Usually when the U.S. Supreme Court takes longer than usual to hand down a decision in a particular case, it means there is likely a long opinion – complete with concurrences and/or dissents – in the making. And today’s decision in the eagerly awaited campaign finance case Citizens United v. FEC was no exception.
After all, it takes time to draft and circulate 176 pages of opinion writing among nine justices.
The split opinion eased campaign finance limits on corporate spending in presidential and congressional elections, overruling Austin v. Michigan Chamber of Commerce and partially overruling McConnell v. FEC in the process.
In the 5-4 opinion authored by Justice Anthony Kennedy, the Court held that corporations may spend freely in federal election campaigns so long as the contributions are not made directly to candidates. Kennedy was joined by the Court’s more conservative bloc. Justice John Paul Stevens wrote a lengthy dissent, which was joined by Justices Ruth Bader Ginsburg, Stephen Breyer and Sonia Sotomayor.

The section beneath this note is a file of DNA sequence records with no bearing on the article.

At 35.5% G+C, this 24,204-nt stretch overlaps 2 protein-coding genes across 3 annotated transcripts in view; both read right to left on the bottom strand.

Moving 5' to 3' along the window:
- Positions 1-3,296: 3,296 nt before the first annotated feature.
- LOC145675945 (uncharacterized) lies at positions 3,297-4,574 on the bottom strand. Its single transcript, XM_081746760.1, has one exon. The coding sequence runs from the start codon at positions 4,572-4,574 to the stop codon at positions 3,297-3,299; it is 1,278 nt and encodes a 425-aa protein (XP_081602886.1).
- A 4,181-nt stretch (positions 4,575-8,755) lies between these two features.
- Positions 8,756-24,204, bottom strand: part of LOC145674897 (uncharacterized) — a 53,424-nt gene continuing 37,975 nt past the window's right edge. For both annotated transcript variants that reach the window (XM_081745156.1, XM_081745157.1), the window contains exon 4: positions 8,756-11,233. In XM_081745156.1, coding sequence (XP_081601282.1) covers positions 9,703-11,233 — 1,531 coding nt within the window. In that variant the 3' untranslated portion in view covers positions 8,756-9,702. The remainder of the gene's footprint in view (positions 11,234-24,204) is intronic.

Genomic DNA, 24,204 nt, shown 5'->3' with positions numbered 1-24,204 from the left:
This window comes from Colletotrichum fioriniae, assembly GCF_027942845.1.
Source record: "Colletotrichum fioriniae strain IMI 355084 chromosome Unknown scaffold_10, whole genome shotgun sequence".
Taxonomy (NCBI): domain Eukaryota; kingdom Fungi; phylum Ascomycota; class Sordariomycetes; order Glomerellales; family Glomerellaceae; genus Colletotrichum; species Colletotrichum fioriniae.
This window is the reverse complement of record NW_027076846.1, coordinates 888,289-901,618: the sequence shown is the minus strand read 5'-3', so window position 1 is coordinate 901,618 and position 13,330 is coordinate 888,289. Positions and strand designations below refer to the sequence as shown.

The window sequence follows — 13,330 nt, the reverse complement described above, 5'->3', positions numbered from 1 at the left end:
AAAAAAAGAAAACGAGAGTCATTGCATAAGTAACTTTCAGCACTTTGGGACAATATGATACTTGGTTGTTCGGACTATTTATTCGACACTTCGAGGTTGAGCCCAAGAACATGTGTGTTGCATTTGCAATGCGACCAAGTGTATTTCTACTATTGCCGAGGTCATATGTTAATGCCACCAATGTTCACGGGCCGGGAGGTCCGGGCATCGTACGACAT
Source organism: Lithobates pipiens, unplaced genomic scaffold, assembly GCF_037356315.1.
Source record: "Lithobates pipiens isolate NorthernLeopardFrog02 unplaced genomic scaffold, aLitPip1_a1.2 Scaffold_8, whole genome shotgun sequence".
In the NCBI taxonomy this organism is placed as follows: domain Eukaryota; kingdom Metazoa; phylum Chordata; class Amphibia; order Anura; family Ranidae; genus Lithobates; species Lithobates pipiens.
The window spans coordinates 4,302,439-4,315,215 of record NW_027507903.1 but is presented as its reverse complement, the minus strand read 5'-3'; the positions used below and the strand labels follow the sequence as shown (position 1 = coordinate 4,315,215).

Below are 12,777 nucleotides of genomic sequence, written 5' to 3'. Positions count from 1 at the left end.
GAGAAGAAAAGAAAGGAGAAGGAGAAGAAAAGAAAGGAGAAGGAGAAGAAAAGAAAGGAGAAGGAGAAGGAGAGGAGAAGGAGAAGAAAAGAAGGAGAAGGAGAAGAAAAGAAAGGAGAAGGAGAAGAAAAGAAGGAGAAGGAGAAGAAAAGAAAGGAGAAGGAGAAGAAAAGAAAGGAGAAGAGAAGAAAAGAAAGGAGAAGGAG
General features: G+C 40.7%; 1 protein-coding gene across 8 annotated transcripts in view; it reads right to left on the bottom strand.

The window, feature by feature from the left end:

The ruling did keep in place some disclosure requirements on corporations that spend more than $10,000 per year. Justice Clarence Thomas dissented from the portion of the opinion upholding disclosure requirements.